Payton goes the distance on a 190-foot longline.

International slackline competitor Emily Sukiennik sits...carefully.

Payton holds a pose.

Payton holds a one-armed handstand at the University of Montana after landing 10 front flips in a row.

Payton performs at the Lost Horse Canyon Climbing Festival near Hamilton.

In Bozeman, slackline riders include a group of Montana State University students and 33-year-old carpenter Josh Simpfenderfer, who has a permanent 70-foot line in his backyard. About every week in good weather, Simpfenderfer rigs and walks a 285foot longline in Lindley Park, while MSU students walk 30- and 60-foot slacklines nearby. Simpfenderfer is willing to give a turn to anyone who wants to try. “Most of them are uninterested,” he says. The Montana slackliner community is still small; people know each other or share a connection. The same mentor, for example, taught Simpfenderfer and Payton how to rig highlines—a crucial skill, since failed rigging could be deadly. Simpfenderfer, a pioneer, rigged and walked the first highlines in Montana. By using a special type of webbing called Vectran—stronger and more durable than standard tubular nylon webbing—he also set a state longline record, walking 395 feet between trees near Gallatin Canyon. “Highlining enables you to go to a special place inside your head,” Simpfenderfer says. He’d recently returned from Moab, the “highline mecca,” where he walked his longest highline ever: 177 feet, above a desert canyon floor 250 feet below. “The reward is far greater than the risk,” he says. “You get completely engrossed in the moment.” Josh Simpfenderfer tiptoes above the Gallatin Canyon. Trevor Olson

David Hobbs takes on a bouncy two-inch slackline used by a new breed of trickliners.

WILD THINGS by Caroline Kurtz

Sitting quietly on the front stoop as a lingering summer evening fades to night I suddenly see a few dark shapes dart out of nowhere and flit crazily, noiselessly overhead. The hour of the bat has arrived. I know that these creatures of fairy tale and horror story will not get tangled in my hair or suck my blood, but I still admit to a few involuntary flinches— until my curiosity, that age-old courage pill, takes over. These night-time hunters could be the little brown myotis (myotis meaning “mouse-eared”) that sometimes hide out in attics or under eaves during the day, then emerge at dusk to feed on swarms of aquatic insects like midges and mosquitoes. With three-inch bodies and 10-inch wings, these little guys are super-maneuverable, zigging and zagging in pursuit of erratic prey in bursts of up to 20 miles per hour. Whatever kind they are, the bats are master hunters, thanks to their wonderfully adapted bodies and wings. The wings of bats—the only mammals capable of true flight—are marvels of invention. Although not as efficient as bird wings for sustained flight, they are far more elastic. Imagine tiny forearms sprouting from your shoulders and ending in fingers as long as your body. These bony digits are like the ribs of an umbrella that allow the wing to open and collapse instantly for tricky twists and turns. Instead of feathers, a skin-like membrane stretches between a bat’s fingers and tail, creating a mean catcher’s mitt that can scoop up prey on the wing, contain it and flip it into an open mouth. I get dizzy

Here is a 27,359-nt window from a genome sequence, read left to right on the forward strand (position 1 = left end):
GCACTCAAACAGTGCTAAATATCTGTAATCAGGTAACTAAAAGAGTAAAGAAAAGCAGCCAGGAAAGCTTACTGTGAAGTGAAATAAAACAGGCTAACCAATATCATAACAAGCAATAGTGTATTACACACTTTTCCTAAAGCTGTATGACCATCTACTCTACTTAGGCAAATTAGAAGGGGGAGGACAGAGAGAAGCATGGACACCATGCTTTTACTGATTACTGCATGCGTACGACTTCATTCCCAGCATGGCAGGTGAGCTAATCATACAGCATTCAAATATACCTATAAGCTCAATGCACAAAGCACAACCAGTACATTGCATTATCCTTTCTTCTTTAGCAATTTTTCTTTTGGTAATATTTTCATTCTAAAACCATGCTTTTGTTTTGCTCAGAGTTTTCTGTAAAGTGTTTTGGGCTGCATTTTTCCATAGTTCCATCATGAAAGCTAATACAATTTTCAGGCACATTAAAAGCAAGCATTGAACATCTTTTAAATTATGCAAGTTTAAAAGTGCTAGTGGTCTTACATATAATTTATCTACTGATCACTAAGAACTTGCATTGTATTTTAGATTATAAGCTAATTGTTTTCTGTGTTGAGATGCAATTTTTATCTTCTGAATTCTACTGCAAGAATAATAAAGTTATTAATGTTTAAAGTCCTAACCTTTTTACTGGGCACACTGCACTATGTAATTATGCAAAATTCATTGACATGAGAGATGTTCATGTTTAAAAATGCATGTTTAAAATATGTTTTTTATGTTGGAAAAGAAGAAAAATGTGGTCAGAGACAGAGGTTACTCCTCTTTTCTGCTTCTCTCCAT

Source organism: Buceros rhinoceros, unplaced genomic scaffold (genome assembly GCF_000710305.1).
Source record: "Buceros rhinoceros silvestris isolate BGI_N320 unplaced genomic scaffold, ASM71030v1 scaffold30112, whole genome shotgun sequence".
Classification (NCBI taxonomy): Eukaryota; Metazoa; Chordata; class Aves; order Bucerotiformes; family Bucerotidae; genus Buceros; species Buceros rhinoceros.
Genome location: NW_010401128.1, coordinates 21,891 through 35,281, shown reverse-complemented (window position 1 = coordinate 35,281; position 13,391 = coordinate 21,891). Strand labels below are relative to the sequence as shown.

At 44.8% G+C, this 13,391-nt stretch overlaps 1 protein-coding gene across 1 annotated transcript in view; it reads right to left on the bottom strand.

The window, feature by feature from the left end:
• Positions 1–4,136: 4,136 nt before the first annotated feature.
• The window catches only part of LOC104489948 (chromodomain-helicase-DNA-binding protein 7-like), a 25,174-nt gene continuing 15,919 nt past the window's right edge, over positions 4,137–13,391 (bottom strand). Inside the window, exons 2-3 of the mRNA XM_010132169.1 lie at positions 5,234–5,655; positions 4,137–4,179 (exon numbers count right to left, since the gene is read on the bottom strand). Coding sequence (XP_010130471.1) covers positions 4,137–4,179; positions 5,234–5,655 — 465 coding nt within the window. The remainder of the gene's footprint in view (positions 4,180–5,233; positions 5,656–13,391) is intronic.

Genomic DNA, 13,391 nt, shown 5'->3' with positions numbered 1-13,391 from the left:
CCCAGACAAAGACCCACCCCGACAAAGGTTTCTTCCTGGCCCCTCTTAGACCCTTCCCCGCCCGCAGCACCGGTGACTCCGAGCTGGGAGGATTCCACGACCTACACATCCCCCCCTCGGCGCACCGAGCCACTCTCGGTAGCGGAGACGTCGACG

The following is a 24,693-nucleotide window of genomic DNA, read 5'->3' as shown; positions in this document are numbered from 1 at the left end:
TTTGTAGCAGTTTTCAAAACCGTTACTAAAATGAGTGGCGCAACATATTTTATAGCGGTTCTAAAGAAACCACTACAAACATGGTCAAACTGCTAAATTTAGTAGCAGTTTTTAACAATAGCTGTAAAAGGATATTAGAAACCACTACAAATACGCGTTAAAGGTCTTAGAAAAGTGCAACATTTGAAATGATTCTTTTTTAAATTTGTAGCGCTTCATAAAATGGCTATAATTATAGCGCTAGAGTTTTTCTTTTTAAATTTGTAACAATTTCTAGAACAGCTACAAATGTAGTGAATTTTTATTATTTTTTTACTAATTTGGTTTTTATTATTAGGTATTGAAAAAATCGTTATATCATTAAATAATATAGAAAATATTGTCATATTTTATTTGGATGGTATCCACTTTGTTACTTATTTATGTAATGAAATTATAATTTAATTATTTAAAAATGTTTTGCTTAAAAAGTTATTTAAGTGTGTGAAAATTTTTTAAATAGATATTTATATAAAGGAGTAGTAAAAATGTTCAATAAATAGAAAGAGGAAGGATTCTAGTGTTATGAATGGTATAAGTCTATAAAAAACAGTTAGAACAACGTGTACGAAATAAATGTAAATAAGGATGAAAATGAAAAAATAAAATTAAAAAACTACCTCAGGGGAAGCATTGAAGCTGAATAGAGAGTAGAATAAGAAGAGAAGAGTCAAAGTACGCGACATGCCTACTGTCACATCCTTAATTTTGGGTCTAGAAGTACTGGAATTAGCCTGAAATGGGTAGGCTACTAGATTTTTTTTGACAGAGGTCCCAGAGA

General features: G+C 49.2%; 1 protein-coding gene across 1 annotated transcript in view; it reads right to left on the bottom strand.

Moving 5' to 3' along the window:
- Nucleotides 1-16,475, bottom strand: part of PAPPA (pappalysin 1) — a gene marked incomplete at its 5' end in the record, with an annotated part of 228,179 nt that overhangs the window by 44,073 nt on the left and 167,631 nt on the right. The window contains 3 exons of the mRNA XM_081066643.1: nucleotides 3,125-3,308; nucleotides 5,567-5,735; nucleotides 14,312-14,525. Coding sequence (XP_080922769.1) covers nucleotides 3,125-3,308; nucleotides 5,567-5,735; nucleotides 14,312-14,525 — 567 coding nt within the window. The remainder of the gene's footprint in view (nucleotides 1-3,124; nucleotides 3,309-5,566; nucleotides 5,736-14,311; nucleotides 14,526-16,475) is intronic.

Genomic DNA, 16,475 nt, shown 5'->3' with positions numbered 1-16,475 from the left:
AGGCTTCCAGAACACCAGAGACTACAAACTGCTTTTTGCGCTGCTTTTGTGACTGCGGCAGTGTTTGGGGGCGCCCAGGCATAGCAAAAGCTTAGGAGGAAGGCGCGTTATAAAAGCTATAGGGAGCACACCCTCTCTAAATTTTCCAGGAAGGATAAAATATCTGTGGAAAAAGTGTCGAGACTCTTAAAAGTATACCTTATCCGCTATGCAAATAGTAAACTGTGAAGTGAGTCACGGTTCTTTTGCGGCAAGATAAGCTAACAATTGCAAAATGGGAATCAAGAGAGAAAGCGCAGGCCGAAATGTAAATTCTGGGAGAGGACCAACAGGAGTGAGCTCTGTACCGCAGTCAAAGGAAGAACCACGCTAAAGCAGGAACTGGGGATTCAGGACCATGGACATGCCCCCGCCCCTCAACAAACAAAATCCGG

watching them above me, executing dives, rolls, loops and about-faces without pause. Montana has a bunch of different bat species. The largest is the hoary bat, so named for its grizzled coat; the smallest is the palm-sized western small-footed myotis. Some, like the unimaginatively named big brown bat, are relatively abundant and widespread; others, like the spotted bat, are among the rarest species in the state. Spotted bats are not only rare, but also flashy-looking. A spotted bat’s ears are huge, about half the length of its body, and its fur is dark with large white spots on rump and shoulders, a triad like the pawnbrokers’ symbol. The animals mostly live in the southern portion of Montana, where they roost in caves and crevasses of cliffs and forage over rough, dry ground. You have a much better chance of seeing a spotted bat this summer if you’re camping, say, in the Bighorn Canyon National Recreation Area, where they have been, er, spotted. In fact, you might even hear one. Spotted bats are unusual in that the metallic clicking sounds they make to target prey are in the range that humans can hear. Most bats have perfectly good eyesight, but it’s sound and echo they use to navigate in unbelievably precise ways. According to University of Montana ecology professor Erick Greene, when some bats are hunting they produce constant frequency clicks and frequency modulated, or FM, clicks. When constant frequency clicks bounce off an object, a

bat can tell roughly where the object is in the air and whether it’s coming closer or moving away. Once a bat is “locked on” to a target, Greene says, it speeds up the number of clicks and switches over to FM “sweeps” that go up or down in pitch depending on the species. From these return echoes, bats can determine the size, shape, even texture of an object. Just so you don’t feel too sorry for the pursued moth or beetle, Greene says many insects can hear bat sonar. Sometimes they detect the bat before it homes in, and fly out of its way. But if a bat is approaching fast, bugs have their own repertoire of evasive maneuvers. Some can even produce their own ultrasounds that either are extremely loud to a bat and deafen its sensitive ears, or that sound to bats like many different objects moving in different directions. Greene calls it “sonic shrapnel.” My evening entertainers’ flight might look chaotic, but it’s actually highly directed, and not at all noiseless—I just can’t hear it. As professor Greene says, I’m tuned to the wrong channel. Bruce D. Taubert